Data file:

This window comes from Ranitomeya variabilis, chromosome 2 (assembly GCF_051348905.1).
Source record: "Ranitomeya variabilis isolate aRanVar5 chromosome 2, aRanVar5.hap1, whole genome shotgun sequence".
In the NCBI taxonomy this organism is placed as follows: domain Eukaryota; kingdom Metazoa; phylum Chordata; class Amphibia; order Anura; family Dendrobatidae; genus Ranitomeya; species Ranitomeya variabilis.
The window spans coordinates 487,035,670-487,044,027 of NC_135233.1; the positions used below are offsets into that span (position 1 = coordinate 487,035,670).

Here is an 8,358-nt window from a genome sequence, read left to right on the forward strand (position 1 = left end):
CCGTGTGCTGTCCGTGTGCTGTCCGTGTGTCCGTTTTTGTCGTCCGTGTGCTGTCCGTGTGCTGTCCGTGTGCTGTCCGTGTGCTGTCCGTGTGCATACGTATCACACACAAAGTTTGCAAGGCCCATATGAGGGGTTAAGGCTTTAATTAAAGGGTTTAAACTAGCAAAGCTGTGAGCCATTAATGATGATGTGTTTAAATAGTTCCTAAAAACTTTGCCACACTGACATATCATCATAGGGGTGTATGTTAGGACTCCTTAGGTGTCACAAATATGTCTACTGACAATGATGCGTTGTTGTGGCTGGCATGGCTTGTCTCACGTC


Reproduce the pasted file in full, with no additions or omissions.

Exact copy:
This window comes from Ranitomeya variabilis, chromosome 2 (assembly GCF_051348905.1).
Source record: "Ranitomeya variabilis isolate aRanVar5 chromosome 2, aRanVar5.hap1, whole genome shotgun sequence".
In the NCBI taxonomy this organism is placed as follows: domain Eukaryota; kingdom Metazoa; phylum Chordata; class Amphibia; order Anura; family Dendrobatidae; genus Ranitomeya; species Ranitomeya variabilis.
The window spans coordinates 487,035,670-487,044,027 of NC_135233.1; the positions used below are offsets into that span (position 1 = coordinate 487,035,670).

Here is an 8,358-nt window from a genome sequence, read left to right on the forward strand (position 1 = left end):
CCGTGTGCTGTCCGTGTGCTGTCCGTGTGTCCGTTTTTGTCGTCCGTGTGCTGTCCGTGTGCTGTCCGTGTGCTGTCCGTGTGCTGTCCGTGTGCATACGTATCACACACAAAGTTTGCAAGGCCCATATGAGGGGTTAAGGCTTTAATTAAAGGGTTTAAACTAGCAAAGCTGTGAGCCATTAATGATGATGTGTTTAAATAGTTCCTAAAAACTTTGCCACACTGACATATCATCATAGGGGTGTATGTTAGGACTCCTTAGGTGTCACAAATATGTCTACTGACAATGATGCGTTGTTGTGGCTGGCATGGCTTGTCTCACGTC